Falls of Neuse Area Plan Update

Last updated Jul. 07, 2017 - 12:19 pm
Falls of Neuse Area Plan Area

The Falls of Neuse Area plan is one of 22 area plans currently incorporated into the City of Raleigh Comprehensive Plan. The Falls of Neuse plan was adopted in 2006. It contains policies that cover land use, roadway improvements, and balancing development in an urban watershed area.


On June 21, the city held a workshop to explore potential land use scenarios at key locations along the corridor. Attendees were asked to consider alternatives and provide feedback on the options. View the presentation from the meeting.

In order to obtain a broad range of input, the city has created an online survey based on the options presented at the workshop. Access the survey, and provide your feedback. Please provide responses by Friday, July 21.

Status Updates

On June 21, the city hosted a community workshop for the Falls of Neuse Area Plan update process. The workshop included a discussion of existing market, transportation, and land use analysis findings and how those factors relate to the area. It also included small group discussions about potential development scenarios for key sites along the corridor. Input from that meeting and a prior public meeting will be used to shape a set of recommendations for land uses and potential transportation and parks improvements in the corridor.

The next step in the process will be the presentation of a draft set of recommendations. That meeting will take place in August.

The Falls of Neuse Area Plan update began with a project kickoff meeting on Wednesday, May 24. Several dozen participants provided their thoughts on issues and opportunities along the corridor. Input provided at the event is available in the “Project Information” box at the top right of this page.

Confirmation Group

A “Confirmation Group” – a body of 15 residents, property owners, and representatives of institutions along the corridor – has been selected by City Council. The Group will provide oversight of the planning process to ensure that it reflects the input of community stakeholders. The group’s orientation meeting took place on May 1. The first formal meeting, as well as a tour of the area with the group and project consultants, took place on May 18. The second meeting took place on June 21. The third meeting will take place at 4:30 p.m. on Thursday, June 29 at WakeMed North.

Purpose of the Plan

Since the plan’s adoption, there have been several changes along the corridor that merit taking a fresh look. These include:

  • The widening and realignment of Falls of Neuse Road, which has gone from concept to completed project.
  • New recreational resources have opened, including the Neuse River Greenway and Annie Louise Wilkerson MD Nature Reserve, with further facilities planned or now under development.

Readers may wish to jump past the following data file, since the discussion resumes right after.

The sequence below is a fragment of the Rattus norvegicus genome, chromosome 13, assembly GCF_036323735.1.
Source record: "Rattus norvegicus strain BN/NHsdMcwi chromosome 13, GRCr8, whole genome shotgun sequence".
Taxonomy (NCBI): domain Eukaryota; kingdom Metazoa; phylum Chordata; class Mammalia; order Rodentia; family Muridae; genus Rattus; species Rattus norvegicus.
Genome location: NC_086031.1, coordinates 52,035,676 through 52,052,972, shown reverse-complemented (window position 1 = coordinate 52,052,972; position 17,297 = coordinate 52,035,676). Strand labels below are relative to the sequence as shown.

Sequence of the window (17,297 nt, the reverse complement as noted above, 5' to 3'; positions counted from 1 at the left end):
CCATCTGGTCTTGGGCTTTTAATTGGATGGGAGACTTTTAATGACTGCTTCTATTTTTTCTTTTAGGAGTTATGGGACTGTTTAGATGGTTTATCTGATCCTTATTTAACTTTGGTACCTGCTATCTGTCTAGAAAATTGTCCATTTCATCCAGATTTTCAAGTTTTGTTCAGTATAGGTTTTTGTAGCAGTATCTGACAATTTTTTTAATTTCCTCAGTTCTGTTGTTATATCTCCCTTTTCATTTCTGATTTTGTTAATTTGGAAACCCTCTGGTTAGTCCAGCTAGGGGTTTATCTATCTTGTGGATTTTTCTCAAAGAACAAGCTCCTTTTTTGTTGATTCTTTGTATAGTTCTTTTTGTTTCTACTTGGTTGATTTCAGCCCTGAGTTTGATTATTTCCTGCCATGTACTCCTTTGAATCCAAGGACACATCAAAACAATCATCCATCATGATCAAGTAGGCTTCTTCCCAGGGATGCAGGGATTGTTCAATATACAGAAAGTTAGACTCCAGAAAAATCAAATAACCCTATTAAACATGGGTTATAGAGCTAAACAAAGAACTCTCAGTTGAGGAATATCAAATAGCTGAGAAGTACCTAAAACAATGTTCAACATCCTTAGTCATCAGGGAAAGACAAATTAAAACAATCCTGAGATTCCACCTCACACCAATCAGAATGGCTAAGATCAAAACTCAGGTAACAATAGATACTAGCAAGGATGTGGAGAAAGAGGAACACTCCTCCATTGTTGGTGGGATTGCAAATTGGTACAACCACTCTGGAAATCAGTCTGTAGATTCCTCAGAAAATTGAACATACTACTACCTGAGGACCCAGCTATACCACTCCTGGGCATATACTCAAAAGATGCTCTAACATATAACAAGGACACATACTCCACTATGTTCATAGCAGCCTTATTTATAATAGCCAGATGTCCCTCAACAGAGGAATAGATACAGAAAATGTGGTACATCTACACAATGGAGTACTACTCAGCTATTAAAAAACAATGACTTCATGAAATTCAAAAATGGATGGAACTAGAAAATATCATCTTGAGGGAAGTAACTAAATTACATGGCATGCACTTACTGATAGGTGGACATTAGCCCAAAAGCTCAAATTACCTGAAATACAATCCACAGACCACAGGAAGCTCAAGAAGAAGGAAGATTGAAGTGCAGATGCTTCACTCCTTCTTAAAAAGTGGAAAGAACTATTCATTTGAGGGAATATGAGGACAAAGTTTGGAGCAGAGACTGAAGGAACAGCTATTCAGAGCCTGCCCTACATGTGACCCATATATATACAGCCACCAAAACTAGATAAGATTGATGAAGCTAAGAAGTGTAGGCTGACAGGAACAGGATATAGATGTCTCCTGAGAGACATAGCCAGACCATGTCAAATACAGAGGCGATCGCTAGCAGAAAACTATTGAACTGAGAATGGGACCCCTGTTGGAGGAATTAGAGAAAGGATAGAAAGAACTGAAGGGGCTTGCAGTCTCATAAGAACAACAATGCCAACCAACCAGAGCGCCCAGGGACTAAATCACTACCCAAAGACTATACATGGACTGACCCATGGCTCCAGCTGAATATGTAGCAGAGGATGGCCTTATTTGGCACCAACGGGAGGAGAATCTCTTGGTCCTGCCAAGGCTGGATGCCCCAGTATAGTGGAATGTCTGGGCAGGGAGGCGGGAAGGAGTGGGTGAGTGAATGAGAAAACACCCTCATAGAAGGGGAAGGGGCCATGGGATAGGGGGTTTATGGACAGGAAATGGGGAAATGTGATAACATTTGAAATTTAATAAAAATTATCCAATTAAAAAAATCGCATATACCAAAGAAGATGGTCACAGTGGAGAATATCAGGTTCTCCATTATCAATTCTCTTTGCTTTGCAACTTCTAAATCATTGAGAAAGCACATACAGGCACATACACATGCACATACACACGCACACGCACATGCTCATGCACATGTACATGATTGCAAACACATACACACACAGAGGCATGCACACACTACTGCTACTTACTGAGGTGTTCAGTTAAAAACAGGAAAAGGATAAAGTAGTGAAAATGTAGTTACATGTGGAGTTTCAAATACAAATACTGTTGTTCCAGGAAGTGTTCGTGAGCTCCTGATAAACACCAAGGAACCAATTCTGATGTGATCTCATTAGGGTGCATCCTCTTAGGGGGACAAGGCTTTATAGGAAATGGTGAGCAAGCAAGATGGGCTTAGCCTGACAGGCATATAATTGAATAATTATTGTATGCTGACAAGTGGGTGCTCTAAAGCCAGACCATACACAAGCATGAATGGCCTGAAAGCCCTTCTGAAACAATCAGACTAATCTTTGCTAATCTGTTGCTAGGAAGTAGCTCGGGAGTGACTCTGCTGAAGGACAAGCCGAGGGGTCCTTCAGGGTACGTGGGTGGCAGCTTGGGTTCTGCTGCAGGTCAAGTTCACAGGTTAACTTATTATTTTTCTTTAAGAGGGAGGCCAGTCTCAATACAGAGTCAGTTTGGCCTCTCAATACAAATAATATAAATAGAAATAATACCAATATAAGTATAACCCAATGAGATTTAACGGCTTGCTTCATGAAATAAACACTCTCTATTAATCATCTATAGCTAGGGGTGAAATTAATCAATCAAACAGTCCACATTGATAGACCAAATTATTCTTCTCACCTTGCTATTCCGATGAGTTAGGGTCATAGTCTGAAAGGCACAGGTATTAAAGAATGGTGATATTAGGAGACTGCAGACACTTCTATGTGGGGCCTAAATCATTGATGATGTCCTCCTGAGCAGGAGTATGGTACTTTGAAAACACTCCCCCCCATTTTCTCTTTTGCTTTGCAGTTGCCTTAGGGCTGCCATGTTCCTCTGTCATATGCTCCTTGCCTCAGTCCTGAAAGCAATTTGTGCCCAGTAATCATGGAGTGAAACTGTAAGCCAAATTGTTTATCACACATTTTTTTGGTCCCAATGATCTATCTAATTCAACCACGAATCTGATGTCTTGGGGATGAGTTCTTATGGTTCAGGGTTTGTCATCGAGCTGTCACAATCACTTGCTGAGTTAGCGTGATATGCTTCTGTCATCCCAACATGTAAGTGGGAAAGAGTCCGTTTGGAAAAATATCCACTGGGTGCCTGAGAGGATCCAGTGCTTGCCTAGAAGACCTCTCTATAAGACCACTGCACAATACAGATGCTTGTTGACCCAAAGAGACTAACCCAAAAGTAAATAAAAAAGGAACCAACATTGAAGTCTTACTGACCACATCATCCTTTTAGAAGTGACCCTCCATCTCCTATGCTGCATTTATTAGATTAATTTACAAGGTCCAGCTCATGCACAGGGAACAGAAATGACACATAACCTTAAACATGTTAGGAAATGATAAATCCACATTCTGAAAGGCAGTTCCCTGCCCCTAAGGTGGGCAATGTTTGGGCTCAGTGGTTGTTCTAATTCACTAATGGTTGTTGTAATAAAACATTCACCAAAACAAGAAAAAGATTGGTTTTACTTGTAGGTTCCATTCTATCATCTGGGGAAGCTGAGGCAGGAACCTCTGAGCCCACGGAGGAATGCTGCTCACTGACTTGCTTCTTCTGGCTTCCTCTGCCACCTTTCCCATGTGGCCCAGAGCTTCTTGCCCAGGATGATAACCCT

• The Wake County Transit Plan proposes all-day, hourly service between downtown Raleigh and Wake Forest utilizing this corridor. There is no transit service along most of the corridor today.
  • Much of the land within the plan area has been classified as a drinking water supply watershed, subject to overlay zoning that limits development intensity.
  • The corridor is largely built-out, with only a few undeveloped sites remaining. Those are surrounded by residential development.
  • Recent land use controversy involving two of those sites has cast doubt on current land use plan designations.
  • New residential redevelopment in and around the Falls community, of non-contextual character.

The City of Raleigh is initiating a study and market analysis of future land uses along the corridor, to assess by-right and potential development in balance with area residents’ interests and public investment in environmental protection and recreation infrastructure.

The plan update seeks to focus on four main topics:

  1. Opportunities created by planned expansion of transit service.
  2. Lessons learned from the implementation of the roadway project, and potential future changes.
  3. Land use policies consistent with watershed protection.
  4. For the remaining undeveloped sites, identification of future land uses and scale of development that are viable in the marketplace as well as acceptable to the community.

This winter, the city issued a Request for Qualifications (RFQ) toward hiring a project consultant. The formal awarding of the project contract is expected by May, with project completion and a written report to be presented to City Council this summer.

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